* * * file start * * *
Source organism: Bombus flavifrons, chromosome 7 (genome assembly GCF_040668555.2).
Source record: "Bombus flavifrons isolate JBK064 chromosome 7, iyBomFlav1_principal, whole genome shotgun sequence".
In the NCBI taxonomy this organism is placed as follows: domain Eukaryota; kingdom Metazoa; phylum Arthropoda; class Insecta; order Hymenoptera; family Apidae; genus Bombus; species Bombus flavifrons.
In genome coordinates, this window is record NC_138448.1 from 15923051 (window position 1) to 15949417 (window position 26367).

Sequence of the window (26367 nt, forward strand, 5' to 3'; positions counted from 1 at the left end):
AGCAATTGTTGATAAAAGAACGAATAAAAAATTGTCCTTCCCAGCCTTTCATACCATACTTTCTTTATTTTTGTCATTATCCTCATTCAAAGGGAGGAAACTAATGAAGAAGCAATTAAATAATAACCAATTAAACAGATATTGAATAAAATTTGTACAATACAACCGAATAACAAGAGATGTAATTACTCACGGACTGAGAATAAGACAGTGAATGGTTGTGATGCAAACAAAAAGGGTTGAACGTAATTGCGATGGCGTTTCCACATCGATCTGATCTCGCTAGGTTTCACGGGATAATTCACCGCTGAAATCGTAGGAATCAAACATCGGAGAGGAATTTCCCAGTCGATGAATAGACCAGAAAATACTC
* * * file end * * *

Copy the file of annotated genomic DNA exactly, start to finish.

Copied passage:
Source organism: Bombus flavifrons, chromosome 7 (genome assembly GCF_040668555.2).
Source record: "Bombus flavifrons isolate JBK064 chromosome 7, iyBomFlav1_principal, whole genome shotgun sequence".
In the NCBI taxonomy this organism is placed as follows: domain Eukaryota; kingdom Metazoa; phylum Arthropoda; class Insecta; order Hymenoptera; family Apidae; genus Bombus; species Bombus flavifrons.
In genome coordinates, this window is record NC_138448.1 from 15923051 (window position 1) to 15949417 (window position 26367).

Sequence of the window (26367 nt, forward strand, 5' to 3'; positions counted from 1 at the left end):
AGCAATTGTTGATAAAAGAACGAATAAAAAATTGTCCTTCCCAGCCTTTCATACCATACTTTCTTTATTTTTGTCATTATCCTCATTCAAAGGGAGGAAACTAATGAAGAAGCAATTAAATAATAACCAATTAAACAGATATTGAATAAAATTTGTACAATACAACCGAATAACAAGAGATGTAATTACTCACGGACTGAGAATAAGACAGTGAATGGTTGTGATGCAAACAAAAAGGGTTGAACGTAATTGCGATGGCGTTTCCACATCGATCTGATCTCGCTAGGTTTCACGGGATAATTCACCGCTGAAATCGTAGGAATCAAACATCGGAGAGGAATTTCCCAGTCGATGAATAGACCAGAAAATACTC